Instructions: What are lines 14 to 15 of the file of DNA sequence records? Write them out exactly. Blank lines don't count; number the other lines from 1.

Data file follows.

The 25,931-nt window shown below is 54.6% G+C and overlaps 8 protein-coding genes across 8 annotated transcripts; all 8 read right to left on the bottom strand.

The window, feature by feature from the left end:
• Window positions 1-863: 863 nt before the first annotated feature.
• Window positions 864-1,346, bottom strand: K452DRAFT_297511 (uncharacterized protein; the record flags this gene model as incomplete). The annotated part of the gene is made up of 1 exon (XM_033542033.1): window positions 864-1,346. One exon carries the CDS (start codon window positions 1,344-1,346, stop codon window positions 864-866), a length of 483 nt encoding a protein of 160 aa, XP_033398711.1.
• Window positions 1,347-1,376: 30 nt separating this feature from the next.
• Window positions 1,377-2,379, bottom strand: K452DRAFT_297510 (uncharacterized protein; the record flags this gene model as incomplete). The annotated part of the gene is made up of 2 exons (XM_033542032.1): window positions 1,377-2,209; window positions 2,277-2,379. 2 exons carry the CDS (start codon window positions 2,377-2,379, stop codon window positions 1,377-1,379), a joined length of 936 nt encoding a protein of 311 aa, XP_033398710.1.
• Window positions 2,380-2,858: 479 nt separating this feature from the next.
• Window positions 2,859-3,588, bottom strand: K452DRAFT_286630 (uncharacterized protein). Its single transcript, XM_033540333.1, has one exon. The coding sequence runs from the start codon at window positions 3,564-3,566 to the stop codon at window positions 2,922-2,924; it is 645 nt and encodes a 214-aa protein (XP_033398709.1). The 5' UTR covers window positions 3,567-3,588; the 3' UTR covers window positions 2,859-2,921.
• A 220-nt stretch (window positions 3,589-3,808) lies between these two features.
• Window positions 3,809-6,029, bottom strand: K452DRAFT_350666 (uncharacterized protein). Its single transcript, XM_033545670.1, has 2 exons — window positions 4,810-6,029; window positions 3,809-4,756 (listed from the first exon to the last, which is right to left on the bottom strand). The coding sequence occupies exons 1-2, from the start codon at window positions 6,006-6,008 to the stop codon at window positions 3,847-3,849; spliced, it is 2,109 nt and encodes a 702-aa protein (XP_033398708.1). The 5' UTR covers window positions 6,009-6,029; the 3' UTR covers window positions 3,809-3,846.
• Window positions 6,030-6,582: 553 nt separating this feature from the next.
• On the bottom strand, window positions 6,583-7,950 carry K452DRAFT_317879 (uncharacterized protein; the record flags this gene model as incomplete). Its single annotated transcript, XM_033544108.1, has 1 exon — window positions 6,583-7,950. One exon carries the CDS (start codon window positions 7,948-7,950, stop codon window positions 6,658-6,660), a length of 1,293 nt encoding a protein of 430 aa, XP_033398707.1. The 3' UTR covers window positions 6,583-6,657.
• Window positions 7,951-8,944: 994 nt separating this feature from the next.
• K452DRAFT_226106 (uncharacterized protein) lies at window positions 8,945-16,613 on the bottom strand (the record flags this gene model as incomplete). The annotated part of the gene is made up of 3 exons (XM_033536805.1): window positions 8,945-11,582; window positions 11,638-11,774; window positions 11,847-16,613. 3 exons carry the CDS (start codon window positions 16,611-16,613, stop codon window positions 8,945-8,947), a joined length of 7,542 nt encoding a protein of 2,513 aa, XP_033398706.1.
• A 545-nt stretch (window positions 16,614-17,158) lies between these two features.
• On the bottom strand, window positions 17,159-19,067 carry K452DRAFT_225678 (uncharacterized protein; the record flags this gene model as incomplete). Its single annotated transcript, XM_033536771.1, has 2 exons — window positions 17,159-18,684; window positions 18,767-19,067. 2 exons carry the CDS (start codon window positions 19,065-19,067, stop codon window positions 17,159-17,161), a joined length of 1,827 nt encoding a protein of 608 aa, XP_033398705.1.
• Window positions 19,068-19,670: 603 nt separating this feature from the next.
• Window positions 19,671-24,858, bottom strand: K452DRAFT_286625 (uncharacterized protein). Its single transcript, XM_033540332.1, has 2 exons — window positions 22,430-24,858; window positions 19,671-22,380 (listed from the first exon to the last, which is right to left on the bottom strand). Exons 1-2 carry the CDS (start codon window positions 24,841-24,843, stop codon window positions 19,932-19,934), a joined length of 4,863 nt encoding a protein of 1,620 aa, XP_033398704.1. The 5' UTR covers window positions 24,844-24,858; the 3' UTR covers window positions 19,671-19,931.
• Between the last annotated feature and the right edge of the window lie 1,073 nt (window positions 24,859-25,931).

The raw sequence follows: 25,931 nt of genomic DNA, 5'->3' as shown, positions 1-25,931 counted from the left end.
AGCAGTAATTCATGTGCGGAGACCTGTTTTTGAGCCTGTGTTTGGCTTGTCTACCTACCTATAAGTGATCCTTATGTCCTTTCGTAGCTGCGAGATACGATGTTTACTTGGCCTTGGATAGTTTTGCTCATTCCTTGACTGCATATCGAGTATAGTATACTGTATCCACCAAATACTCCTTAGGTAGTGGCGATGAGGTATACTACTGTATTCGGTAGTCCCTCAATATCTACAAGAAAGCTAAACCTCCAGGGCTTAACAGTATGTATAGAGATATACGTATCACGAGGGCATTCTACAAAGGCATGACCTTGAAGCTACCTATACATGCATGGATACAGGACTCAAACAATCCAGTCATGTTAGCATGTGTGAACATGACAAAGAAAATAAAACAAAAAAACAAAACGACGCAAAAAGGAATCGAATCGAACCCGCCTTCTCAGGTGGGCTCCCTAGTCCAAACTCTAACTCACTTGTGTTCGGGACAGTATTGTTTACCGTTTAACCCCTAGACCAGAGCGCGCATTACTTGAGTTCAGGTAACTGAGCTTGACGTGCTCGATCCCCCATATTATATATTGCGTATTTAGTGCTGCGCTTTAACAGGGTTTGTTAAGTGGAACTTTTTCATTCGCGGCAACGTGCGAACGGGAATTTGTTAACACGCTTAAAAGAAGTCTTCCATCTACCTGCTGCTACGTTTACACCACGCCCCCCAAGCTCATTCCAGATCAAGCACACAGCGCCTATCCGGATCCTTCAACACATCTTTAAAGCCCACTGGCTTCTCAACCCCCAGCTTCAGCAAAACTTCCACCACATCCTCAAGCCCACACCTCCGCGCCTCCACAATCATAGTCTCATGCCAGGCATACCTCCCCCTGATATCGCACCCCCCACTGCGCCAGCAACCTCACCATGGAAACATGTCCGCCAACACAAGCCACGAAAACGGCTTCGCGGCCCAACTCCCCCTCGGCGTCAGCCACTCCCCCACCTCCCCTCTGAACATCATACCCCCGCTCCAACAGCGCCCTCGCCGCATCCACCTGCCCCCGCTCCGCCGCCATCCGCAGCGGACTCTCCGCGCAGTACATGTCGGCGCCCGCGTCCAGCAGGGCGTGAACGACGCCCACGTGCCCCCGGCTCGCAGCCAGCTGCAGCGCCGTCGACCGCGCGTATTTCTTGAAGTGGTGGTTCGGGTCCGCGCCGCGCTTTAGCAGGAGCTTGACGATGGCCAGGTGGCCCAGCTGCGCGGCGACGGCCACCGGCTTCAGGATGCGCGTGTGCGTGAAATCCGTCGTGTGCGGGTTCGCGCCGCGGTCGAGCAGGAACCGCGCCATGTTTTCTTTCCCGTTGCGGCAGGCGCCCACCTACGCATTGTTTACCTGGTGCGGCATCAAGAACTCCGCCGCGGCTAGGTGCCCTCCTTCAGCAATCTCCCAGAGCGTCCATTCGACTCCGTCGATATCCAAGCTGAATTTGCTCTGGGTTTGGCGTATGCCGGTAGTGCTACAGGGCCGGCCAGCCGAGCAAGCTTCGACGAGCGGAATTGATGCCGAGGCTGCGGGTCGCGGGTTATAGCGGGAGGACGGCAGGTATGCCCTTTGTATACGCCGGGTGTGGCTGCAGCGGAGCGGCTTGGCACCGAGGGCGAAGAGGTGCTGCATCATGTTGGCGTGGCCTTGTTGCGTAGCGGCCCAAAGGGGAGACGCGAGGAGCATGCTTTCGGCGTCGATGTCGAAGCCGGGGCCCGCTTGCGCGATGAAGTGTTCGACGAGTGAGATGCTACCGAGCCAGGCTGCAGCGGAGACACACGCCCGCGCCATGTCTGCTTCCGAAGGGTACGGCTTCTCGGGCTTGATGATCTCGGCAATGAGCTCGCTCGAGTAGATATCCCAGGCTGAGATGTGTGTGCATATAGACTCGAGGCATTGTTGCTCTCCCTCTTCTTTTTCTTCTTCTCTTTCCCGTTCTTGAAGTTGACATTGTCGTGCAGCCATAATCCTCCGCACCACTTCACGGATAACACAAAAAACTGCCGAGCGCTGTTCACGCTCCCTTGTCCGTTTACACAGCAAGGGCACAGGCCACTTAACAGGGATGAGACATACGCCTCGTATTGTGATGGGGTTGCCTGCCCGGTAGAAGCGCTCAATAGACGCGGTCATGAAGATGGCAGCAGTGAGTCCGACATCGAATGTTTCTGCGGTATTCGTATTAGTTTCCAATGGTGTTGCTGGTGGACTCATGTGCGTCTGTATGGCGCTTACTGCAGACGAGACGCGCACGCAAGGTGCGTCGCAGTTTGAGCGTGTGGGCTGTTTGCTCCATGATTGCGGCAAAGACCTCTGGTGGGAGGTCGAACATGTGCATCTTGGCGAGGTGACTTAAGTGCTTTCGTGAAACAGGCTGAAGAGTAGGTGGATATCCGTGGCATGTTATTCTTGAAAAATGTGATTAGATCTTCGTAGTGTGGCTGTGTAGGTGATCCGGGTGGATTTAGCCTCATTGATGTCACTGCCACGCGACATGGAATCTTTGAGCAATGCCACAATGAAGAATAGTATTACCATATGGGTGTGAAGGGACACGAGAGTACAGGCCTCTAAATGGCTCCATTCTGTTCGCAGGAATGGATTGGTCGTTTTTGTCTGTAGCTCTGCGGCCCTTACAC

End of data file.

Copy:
• K452DRAFT_226106 (uncharacterized protein) lies at window positions 8,945-16,613 on the bottom strand (the record flags this gene model as incomplete). The annotated part of the gene is made up of 3 exons (XM_033536805.1): window positions 8,945-11,582; window positions 11,638-11,774; window positions 11,847-16,613. 3 exons carry the CDS (start codon window positions 16,611-16,613, stop codon window positions 8,945-8,947), a joined length of 7,542 nt encoding a protein of 2,513 aa, XP_033398706.1.
• A 545-nt stretch (window positions 16,614-17,158) lies between these two features.